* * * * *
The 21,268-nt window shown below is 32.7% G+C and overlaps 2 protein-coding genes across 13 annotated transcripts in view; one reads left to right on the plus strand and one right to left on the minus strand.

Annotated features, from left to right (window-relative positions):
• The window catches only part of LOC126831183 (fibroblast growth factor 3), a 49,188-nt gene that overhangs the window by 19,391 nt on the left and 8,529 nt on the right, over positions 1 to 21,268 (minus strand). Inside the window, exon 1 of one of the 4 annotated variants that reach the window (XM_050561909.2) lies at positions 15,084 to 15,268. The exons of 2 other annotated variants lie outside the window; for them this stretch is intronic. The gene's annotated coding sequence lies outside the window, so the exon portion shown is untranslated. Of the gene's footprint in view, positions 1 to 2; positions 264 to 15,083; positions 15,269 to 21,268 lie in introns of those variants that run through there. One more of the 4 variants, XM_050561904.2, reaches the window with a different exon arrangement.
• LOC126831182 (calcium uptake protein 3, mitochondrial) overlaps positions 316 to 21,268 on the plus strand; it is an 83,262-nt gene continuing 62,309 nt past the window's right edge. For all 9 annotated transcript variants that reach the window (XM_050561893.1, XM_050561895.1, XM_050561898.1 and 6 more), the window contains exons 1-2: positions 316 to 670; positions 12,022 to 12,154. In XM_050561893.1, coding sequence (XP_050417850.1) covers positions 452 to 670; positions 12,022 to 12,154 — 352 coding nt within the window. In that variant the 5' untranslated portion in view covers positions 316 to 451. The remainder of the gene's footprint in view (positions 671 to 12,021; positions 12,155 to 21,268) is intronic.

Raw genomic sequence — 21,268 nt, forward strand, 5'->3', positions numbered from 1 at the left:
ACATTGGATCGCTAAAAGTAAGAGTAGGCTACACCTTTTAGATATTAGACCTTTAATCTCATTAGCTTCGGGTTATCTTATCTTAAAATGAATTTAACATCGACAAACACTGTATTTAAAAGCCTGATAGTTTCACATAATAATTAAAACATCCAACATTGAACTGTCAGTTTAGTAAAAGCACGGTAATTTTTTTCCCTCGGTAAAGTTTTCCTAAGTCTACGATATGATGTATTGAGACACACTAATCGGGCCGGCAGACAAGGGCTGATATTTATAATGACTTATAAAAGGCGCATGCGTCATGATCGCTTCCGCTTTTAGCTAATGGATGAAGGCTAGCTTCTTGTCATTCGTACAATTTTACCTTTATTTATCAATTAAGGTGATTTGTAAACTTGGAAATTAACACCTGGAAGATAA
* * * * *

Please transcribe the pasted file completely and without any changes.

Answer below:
The 21,268-nt window shown below is 32.7% G+C and overlaps 2 protein-coding genes across 13 annotated transcripts in view; one reads left to right on the plus strand and one right to left on the minus strand.

Annotated features, from left to right (window-relative positions):
• The window catches only part of LOC126831183 (fibroblast growth factor 3), a 49,188-nt gene that overhangs the window by 19,391 nt on the left and 8,529 nt on the right, over positions 1 to 21,268 (minus strand). Inside the window, exon 1 of one of the 4 annotated variants that reach the window (XM_050561909.2) lies at positions 15,084 to 15,268. The exons of 2 other annotated variants lie outside the window; for them this stretch is intronic. The gene's annotated coding sequence lies outside the window, so the exon portion shown is untranslated. Of the gene's footprint in view, positions 1 to 2; positions 264 to 15,083; positions 15,269 to 21,268 lie in introns of those variants that run through there. One more of the 4 variants, XM_050561904.2, reaches the window with a different exon arrangement.
• LOC126831182 (calcium uptake protein 3, mitochondrial) overlaps positions 316 to 21,268 on the plus strand; it is an 83,262-nt gene continuing 62,309 nt past the window's right edge. For all 9 annotated transcript variants that reach the window (XM_050561893.1, XM_050561895.1, XM_050561898.1 and 6 more), the window contains exons 1-2: positions 316 to 670; positions 12,022 to 12,154. In XM_050561893.1, coding sequence (XP_050417850.1) covers positions 452 to 670; positions 12,022 to 12,154 — 352 coding nt within the window. In that variant the 5' untranslated portion in view covers positions 316 to 451. The remainder of the gene's footprint in view (positions 671 to 12,021; positions 12,155 to 21,268) is intronic.

Raw genomic sequence — 21,268 nt, forward strand, 5'->3', positions numbered from 1 at the left:
ACATTGGATCGCTAAAAGTAAGAGTAGGCTACACCTTTTAGATATTAGACCTTTAATCTCATTAGCTTCGGGTTATCTTATCTTAAAATGAATTTAACATCGACAAACACTGTATTTAAAAGCCTGATAGTTTCACATAATAATTAAAACATCCAACATTGAACTGTCAGTTTAGTAAAAGCACGGTAATTTTTTTCCCTCGGTAAAGTTTTCCTAAGTCTACGATATGATGTATTGAGACACACTAATCGGGCCGGCAGACAAGGGCTGATATTTATAATGACTTATAAAAGGCGCATGCGTCATGATCGCTTCCGCTTTTAGCTAATGGATGAAGGCTAGCTTCTTGTCATTCGTACAATTTTACCTTTATTTATCAATTAAGGTGATTTGTAAACTTGGAAATTAACACCTGGAAGATAA